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Photo by Priya Patel.

UMBC to instate virtual parking, including supporting app

UMBC parking is ditching physical hang-tags and transitioning over to digital parking passes this upcoming fall. With the help of license plate recognition technology, permit holders can easily add and maintain their vehicles in a parking database.

This allows for a streamlined process where students, faculty and staff will be able to request parking permits electronically. Students will no longer have to stand in line at the parking services building nor will they need to pay replacement fees for lost or stolen permits. Under the new system, up to three vehicles can be registered. However, only one of these cars can be authorized to park on campus.

The new system’s integration with local and state police databases will also enhance security. Its technology consists of a camera that can detect, read and store pictures of a car’s license plate. These cameras are often used in parking lots and gated security entrances. The license plate is then compared to license plates stored in a database which can be used to determine a match. According to a press release by the parking department, the system will retain the color coding of the physical hang-tags.

Student opinion on these changes has been mixed. Some students have taken to its convenience and welcome the new system. Senior biology major Lisa Nguyen says, “I would say this new technology is going to be much more effective compared to the tags. Honestly, a lot of students forget to bring their tags to school. Of course, that causes issues for students to even be able to park without paying.”

Others are less optimistic about the change. Junior computer engineering student Bryan Patterson says, “To be honest, I’m skeptical. There are some obvious benefits … however, if I were to pinpoint a specific problem with parking on campus, it would be that there aren’t enough ‘A’ permit spaces.”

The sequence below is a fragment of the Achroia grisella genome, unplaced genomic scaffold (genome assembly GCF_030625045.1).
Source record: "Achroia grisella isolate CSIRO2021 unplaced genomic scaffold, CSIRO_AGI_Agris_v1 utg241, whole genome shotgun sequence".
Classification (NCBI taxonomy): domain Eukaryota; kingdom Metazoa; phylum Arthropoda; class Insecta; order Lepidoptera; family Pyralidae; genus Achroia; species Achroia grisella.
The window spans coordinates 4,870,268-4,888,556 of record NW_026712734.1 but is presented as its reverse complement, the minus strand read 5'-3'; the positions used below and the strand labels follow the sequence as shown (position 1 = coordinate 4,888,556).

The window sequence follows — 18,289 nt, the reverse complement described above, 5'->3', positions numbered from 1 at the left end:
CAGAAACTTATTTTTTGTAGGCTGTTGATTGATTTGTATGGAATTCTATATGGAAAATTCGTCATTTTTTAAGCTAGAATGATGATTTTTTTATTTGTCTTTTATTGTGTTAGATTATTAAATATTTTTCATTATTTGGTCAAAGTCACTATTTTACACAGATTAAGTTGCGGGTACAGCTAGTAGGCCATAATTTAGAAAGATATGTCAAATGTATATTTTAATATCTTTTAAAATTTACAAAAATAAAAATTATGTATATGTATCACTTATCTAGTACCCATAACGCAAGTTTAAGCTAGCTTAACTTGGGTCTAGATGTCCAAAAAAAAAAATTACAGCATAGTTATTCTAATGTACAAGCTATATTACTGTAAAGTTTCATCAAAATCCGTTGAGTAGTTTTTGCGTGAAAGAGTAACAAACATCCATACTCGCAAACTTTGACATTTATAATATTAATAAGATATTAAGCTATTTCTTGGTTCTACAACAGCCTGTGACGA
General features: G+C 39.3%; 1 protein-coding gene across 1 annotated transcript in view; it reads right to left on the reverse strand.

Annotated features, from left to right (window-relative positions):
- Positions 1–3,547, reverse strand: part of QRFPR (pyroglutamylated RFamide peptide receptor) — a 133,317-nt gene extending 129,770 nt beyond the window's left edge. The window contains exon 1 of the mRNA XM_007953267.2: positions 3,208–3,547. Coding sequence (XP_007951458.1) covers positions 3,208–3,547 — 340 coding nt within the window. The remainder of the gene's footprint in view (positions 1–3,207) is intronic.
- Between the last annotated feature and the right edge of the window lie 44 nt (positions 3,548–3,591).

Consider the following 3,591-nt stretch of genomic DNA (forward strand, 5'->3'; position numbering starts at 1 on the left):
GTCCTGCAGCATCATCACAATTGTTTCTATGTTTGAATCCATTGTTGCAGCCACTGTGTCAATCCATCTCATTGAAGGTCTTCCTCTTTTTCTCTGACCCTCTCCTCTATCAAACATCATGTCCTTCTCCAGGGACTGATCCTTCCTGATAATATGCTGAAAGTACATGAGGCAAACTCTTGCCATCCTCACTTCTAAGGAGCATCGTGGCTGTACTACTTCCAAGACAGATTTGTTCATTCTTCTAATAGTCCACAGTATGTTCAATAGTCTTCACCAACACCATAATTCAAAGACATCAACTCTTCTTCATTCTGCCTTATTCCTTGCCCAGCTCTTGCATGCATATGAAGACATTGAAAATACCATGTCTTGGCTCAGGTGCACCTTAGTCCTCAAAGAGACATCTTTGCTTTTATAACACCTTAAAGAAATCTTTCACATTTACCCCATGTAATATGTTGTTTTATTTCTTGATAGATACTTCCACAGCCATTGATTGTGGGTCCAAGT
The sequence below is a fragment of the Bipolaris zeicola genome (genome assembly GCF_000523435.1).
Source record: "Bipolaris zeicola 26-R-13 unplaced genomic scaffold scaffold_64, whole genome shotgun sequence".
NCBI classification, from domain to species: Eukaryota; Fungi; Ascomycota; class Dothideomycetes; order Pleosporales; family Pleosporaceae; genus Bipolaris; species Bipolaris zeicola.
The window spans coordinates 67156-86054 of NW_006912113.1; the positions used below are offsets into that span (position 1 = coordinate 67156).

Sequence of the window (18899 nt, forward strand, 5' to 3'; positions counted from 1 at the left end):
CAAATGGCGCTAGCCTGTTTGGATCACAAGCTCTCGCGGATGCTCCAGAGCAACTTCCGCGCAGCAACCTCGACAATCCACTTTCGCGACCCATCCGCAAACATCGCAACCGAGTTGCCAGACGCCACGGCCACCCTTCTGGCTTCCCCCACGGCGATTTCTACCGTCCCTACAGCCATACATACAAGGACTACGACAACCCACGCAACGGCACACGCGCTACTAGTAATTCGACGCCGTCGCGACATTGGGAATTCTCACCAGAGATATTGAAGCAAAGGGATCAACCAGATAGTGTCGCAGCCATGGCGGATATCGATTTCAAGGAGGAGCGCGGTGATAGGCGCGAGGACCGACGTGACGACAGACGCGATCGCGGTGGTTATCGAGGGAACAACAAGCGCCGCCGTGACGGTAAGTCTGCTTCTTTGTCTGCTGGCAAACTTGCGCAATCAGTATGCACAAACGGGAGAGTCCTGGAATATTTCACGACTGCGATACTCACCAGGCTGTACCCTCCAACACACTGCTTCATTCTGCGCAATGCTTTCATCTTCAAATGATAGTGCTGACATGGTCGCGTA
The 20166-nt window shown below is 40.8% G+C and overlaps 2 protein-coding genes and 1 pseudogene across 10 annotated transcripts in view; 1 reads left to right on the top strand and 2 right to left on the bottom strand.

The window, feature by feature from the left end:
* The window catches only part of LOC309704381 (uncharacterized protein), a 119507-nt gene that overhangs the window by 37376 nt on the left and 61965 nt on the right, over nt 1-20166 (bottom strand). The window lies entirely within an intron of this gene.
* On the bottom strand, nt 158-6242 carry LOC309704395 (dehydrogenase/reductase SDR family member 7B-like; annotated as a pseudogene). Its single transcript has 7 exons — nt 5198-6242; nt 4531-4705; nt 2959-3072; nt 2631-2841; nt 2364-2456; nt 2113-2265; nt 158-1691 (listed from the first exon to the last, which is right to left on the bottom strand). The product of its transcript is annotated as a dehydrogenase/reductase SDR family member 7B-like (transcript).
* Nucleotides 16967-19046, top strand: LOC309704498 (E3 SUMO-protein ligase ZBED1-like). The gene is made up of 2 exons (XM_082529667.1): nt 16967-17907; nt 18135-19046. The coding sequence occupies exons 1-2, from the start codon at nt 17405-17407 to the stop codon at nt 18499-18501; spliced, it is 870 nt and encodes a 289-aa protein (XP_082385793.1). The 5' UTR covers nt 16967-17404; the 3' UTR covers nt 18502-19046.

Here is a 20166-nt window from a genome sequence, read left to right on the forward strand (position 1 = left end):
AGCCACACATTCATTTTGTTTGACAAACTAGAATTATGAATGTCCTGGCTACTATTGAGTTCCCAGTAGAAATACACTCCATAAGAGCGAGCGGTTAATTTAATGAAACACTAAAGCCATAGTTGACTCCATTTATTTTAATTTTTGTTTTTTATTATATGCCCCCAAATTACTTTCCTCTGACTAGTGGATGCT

He also brought up a critique of the one-car policy, saying, “This system seems great, but I wonder if limiting each person to one car on campus will actually help the parking in any meaningful way, as the vast majority of people already just use one car, I imagine.”

UMBC parking service staff member Chuck Boddy described the benefits of the new system. He says, “Let’s say an incident happens in stadium lot; you don’t have any witnesses. With the new system, we’ll know who was parked in that lot and we’ll know who to reach [out] to.”

Privacy concerns were also addressed. According to Boddy, “all the information collected is very confidential and is not shared with anyone else on campus unless the police were to need that information.” He went on to highlight the benefits of its integration into local police databases, saying, “Let’s say there was an Amber Alert or a stolen vehicle on campus. It will send a flag to our operator letting our operator know that this vehicle was flagged stolen or for an Amber Alert. We can contact our police department and let them handle that.”

One aspect that could make finding a space easier is the upcoming app that lets students know which spaces are available. This app, previously unmentioned in press releases, will be rolled out along with the new virtual permit system. Boddy says, “These cameras, as they travel through the lot, can also maintain occupancy data as well. You’ll have a UMBC brand that you can get the occupancy data from.”